Retired Guy- Central Iowa. , LightObject 40w CO2 Laser and Chiller, MakerGear M2 3D Printer. Fine Line Automation 4x4 CNC Router- Mach4 ESS

  11. #11
    Join Date
    Sep 2016
    Location
    Georgia, USA
    Posts
    382
    Don't invest in a "sub $500" machine with the plans to cut .25". If I had to cut .25" all the time, I would want to upgrade from my 80w machine.
    700mm x 500mm Ke Hui KH-7050 Laser
    80W EFR F2
    S&A CW5000 chiller
    Chuck style of rotary attachment

  12. #12
    80 watts is a good choice. Put my 60w works fine and I do quarter inch Cuts all the time. I have not looked at the price difference but if it's negligible go for the 80. Though my 60 watt from light object does a good job

  13. #13
    Plywood can be a difficult thing to cut. The number of plys and the type of glue can make a huge difference. I have a 100w EFR tube and have issues getting an acceptable edge on some 1/8 ply. I have had good luck with model aircraft plywood though.

    I have not gotten an acceptable edge quality cut on 1/4 ply but I have not really tested much beyond trying to cut some holes in scraps.

    I guess my point is that 40w is not nearly enough for cutting 1/4 plywood. Maybe 60 80 or 100 would work but it will really depend on how much edge charring you are willing to accept and the types of plywood you can find.

  14. #14
    Join Date
    Sep 2016
    Location
    Georgia, USA
    Posts
    382
    Quality cuts of .25" acrylic with a 60 watt laser are going to be slooow though. Since he said he will be using this for jobs, he needs to be aware of that since time is money with jobs. For most production, moving up to 100W on a typical red and black system will quickly pay for itself when .25" material is your main goal.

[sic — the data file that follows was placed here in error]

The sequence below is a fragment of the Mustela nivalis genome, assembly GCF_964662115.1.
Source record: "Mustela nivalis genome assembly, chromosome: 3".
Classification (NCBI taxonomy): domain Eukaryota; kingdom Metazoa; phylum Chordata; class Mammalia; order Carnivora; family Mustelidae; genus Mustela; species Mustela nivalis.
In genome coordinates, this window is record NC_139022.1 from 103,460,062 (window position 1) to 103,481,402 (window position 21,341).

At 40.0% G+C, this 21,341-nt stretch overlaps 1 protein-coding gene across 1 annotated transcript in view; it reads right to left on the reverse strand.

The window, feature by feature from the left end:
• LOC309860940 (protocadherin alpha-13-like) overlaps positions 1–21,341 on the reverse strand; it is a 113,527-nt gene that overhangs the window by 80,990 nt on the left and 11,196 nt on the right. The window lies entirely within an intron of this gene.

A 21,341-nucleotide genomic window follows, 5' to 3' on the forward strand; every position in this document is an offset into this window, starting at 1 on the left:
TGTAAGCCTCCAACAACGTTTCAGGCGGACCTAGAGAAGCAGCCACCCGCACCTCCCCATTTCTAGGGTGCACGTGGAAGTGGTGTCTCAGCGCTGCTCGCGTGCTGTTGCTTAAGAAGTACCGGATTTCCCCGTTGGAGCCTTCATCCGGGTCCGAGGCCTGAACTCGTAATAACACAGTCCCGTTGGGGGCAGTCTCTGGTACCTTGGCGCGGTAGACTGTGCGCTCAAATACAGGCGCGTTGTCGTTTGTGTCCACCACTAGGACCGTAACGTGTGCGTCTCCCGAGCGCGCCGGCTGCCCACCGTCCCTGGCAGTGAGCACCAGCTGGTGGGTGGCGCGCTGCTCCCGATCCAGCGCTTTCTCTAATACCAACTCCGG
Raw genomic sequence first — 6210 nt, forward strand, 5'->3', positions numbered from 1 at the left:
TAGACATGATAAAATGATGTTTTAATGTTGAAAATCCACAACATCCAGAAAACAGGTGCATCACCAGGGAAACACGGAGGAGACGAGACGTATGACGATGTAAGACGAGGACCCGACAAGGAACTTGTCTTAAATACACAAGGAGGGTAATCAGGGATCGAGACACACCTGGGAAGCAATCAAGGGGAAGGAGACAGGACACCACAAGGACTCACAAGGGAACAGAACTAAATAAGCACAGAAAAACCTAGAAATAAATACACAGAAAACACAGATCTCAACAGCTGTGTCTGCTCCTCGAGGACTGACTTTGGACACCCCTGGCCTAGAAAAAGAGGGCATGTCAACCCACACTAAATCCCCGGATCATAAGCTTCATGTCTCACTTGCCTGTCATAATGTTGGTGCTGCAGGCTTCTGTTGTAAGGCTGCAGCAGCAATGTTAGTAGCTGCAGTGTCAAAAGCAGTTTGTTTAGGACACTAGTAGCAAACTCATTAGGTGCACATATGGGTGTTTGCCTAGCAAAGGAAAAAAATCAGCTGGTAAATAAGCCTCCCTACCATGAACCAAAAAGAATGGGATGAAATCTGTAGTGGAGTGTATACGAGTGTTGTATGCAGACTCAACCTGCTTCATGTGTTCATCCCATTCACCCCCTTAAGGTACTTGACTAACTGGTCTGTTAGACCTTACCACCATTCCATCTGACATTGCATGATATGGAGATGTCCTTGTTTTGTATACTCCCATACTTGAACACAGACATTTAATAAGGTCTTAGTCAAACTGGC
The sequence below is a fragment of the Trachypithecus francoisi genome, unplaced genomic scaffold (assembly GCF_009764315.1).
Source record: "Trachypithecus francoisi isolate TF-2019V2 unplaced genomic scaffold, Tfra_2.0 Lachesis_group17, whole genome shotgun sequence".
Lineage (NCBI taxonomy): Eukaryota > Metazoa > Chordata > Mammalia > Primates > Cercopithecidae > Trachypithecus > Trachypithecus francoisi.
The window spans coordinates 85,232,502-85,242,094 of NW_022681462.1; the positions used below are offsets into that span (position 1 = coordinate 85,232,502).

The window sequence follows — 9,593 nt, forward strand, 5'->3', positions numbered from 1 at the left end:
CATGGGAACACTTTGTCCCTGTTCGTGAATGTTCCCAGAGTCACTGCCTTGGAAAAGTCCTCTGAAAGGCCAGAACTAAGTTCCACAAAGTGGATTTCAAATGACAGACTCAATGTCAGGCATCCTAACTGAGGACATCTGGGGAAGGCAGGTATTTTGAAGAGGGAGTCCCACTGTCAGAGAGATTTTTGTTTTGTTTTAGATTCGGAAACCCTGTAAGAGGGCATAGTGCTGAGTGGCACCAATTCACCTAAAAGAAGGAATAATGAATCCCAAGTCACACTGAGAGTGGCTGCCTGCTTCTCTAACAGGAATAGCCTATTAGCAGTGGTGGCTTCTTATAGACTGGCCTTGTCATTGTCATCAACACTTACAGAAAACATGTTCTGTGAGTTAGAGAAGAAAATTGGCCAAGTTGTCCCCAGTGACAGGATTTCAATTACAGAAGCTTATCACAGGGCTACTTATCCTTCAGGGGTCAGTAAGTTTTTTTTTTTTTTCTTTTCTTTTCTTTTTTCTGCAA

700mm x 500mm Ke Hui KH-7050 Laser
    80W EFR F2
    S&A CW5000 chiller
    Chuck style of rotary attachment

  15. #15
    Join Date
    Jul 2007
    Location
    Yorktown, VA
    Posts
    309
    My 2 cents.

    On Ebay, click on the vendors store.

    If 95% of the items are trinkets and just on a few lasers, run away, quickly. They are 100% resellers that know nothing of laser and will not/cannot help and will want you to fix/resolve everything yourself and will just offer you a small credit to try and get you to keep it.

    If 95% of the items are laser related in their store, they are resellers also but have better knowledge of what they sell.

    Either way don't think that spending $1000's of dollars entitles you to a worry free purchase. It maybe a lot of money for you, but it is not a lot of money for a decent laser.

    Expect that broken or missing parts could come in days or could take 3 months.

    Expect to spend a lot of time on Y-T watching videos on setup and use of the laser.

    There are no magical settings that someone will give you off the internet. You need to invest your time in learning your machine and it's capabilities. (Experiment and take lots of notes.)